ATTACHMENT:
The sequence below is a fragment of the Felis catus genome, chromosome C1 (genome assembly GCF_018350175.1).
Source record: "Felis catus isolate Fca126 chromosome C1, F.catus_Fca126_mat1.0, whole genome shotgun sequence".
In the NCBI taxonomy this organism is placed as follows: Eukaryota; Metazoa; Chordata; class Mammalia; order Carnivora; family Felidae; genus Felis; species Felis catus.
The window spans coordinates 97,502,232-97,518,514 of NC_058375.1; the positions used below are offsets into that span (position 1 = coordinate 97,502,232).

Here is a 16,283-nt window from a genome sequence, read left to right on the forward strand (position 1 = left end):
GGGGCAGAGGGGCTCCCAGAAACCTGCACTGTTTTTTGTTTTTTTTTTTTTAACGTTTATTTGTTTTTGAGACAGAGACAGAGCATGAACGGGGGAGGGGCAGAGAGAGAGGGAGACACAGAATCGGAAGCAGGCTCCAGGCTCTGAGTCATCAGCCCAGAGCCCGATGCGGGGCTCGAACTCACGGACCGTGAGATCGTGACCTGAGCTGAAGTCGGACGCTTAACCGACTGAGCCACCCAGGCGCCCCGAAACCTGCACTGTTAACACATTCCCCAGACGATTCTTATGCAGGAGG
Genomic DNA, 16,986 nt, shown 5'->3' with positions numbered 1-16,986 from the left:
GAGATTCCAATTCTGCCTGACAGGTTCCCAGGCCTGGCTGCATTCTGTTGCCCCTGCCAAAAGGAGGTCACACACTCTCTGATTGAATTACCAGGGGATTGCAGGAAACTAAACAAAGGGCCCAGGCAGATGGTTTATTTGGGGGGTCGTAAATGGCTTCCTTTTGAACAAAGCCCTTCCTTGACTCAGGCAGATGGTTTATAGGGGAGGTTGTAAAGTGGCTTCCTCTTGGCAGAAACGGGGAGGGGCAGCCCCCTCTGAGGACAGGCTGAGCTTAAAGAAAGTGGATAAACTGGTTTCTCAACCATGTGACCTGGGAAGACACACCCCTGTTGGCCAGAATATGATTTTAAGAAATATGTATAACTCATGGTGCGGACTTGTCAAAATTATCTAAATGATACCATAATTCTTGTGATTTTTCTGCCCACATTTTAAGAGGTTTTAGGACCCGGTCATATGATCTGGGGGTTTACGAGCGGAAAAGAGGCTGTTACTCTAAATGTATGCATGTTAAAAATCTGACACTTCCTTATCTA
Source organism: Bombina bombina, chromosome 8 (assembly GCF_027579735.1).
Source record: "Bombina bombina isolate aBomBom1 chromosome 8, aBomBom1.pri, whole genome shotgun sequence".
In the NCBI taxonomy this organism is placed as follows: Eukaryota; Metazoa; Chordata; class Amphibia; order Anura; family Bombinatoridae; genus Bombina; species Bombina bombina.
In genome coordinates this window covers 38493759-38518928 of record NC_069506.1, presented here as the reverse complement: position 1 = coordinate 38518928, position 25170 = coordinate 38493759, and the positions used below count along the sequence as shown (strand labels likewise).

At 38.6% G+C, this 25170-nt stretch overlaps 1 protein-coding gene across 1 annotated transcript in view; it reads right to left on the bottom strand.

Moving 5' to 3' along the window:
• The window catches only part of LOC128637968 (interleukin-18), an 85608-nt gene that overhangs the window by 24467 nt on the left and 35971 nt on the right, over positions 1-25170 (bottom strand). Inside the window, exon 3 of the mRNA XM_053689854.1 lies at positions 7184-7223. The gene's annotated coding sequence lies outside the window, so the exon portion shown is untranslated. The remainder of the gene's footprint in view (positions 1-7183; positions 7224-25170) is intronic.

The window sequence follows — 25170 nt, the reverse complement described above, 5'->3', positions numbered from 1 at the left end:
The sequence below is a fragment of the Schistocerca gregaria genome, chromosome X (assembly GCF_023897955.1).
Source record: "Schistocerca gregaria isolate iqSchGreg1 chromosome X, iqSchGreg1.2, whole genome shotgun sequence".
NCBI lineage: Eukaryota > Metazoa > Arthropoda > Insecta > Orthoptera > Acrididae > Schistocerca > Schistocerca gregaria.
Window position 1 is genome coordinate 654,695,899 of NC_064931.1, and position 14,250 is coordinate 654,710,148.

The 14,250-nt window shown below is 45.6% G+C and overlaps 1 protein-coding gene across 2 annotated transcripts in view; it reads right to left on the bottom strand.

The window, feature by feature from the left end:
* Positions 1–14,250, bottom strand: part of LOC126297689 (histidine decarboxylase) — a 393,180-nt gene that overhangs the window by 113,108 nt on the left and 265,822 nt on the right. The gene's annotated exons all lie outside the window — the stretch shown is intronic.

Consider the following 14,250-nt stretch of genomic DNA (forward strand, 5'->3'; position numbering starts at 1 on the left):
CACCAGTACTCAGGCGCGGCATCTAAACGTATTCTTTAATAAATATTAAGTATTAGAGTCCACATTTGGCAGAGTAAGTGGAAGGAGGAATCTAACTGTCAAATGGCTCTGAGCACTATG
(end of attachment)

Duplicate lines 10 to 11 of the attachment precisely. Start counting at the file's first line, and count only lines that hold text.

Source record: "Bombina bombina isolate aBomBom1 chromosome 8, aBomBom1.pri, whole genome shotgun sequence".
In the NCBI taxonomy this organism is placed as follows: Eukaryota; Metazoa; Chordata; class Amphibia; order Anura; family Bombinatoridae; genus Bombina; species Bombina bombina.